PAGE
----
“We [the Clinton campaign] basically ceded every one of these small red states that he has racked up victories in. And the reason that he has racked up victories at this level isn’t because he was so much more well received, or because his message was any better; it was because we didn’t put any resources in there. We weren’t campaigning there. We didn’t have anybody in Utah, in Idaho, in the Dakotas. In Alaska.” ~New York Observer

It’s been interesting to watch as reporters and bloggers (including myself) concluded that there was something deficient in Romney’s campaign because he kept winning uncontested races, caucuses and primaries in states where he had natural advantages or personal connections, but many of the same people treat Obama’s rather similar pattern of wins as meaningful evidence of his campaign’s increasing strength and proof that Clinton is slipping and on the verge of collapse.  One obvious reason for the different treatment is that very few people wanted Romney to win and perceived everything he did, even his victories, as evidence of his weakness as a candidate, while many reporters and bloggers very clearly want Obama to prevail over Clinton. 

But the argument for Obama doesn’t make much sense: how can the candidate who mostly wins uncontested caucuses be considered the leading candidate in the field?  This isn’t a question of whether the states he has won “count” or not, but whether the victories there are all that meaningful when he faced no serious opposition there.  Look at the delegate count, someone will say.  Well, all right, but for several weeks Romney was the undisputed delegate leader, but that had been based mostly on his success in two uncontested Western caucuses.  Many people noted that Romney did best in the Mountain West, which seemed to make him the regional “Western” candidate, but where he really performed well was in those states where the other campaigns (except Ron Paul’s, which also did well out there) were hardly present.  The profile of Romney victories made it clear that he cannot win seriously contested primaries, just as Huckabee’s victories and competitive showings make it clear that he doesn’t fare well where there is not a strong concentration of conservative Christian and evangelical voters.  Obama’s victories are remarkably like Romney’s in their character and even their location (with a couple exceptions).  Even if Romney had not had such a large delegate deficit, he would have had to recognise that he was going to have relatively few chances to win in the next three months.  With the possible exception of Wisconsin, Obama is looking forward to a similar scenario, and Wisconsin is by no means guaranteed for him.  It is, of course, the p.r. system that the Democrats have that has made it as close as it is, and which promises to keep it closer than it would be, and it is making Obama appear much more viable than he probably is.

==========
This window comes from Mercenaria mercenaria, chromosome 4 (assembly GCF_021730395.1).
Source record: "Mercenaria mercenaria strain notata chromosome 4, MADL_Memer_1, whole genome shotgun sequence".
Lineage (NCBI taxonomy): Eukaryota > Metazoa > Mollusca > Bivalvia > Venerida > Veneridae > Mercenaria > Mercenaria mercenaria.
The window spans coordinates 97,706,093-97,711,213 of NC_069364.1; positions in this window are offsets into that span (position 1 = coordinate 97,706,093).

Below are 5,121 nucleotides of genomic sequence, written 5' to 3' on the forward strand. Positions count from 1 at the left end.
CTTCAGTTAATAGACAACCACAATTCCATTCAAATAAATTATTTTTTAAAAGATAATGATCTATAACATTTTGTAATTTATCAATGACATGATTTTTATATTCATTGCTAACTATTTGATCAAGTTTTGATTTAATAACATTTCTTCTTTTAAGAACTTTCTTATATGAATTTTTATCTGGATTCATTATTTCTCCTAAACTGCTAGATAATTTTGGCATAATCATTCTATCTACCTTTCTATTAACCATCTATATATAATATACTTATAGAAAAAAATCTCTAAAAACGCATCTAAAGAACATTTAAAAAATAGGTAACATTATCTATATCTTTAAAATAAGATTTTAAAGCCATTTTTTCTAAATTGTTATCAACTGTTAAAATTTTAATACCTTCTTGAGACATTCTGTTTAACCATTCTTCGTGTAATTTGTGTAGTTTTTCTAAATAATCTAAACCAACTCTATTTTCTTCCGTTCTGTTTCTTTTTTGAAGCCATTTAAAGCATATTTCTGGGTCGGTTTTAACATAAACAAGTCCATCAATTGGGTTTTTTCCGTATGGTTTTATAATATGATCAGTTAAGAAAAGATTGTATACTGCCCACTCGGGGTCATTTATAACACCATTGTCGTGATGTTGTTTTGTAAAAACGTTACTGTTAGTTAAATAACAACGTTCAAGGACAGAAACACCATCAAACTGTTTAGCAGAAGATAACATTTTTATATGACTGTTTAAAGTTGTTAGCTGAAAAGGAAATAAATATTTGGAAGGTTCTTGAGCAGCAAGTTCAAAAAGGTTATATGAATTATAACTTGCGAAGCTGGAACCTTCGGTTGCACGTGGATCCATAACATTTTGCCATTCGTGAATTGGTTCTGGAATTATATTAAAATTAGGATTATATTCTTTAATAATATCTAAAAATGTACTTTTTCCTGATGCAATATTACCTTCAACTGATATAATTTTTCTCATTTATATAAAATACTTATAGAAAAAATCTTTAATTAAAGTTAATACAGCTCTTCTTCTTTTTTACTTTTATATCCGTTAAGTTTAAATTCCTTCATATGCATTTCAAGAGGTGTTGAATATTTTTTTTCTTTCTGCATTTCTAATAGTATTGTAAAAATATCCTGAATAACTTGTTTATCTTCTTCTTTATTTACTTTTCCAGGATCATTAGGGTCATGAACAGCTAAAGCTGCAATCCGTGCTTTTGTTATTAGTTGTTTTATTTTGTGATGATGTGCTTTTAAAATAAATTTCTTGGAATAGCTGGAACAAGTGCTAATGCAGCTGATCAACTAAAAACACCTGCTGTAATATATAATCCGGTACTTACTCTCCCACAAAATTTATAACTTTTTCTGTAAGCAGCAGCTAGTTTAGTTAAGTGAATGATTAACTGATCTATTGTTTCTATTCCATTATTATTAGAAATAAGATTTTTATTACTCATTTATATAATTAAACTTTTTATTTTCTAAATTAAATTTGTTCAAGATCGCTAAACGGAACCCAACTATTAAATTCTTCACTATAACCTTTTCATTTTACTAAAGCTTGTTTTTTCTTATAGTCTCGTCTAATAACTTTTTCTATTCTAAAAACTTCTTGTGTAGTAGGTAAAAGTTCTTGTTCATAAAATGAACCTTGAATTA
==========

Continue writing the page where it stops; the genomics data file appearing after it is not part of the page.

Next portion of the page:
All that said, Clinton needs to win Wisconsin to end her drought and put a stop to talk of her imminent collapse.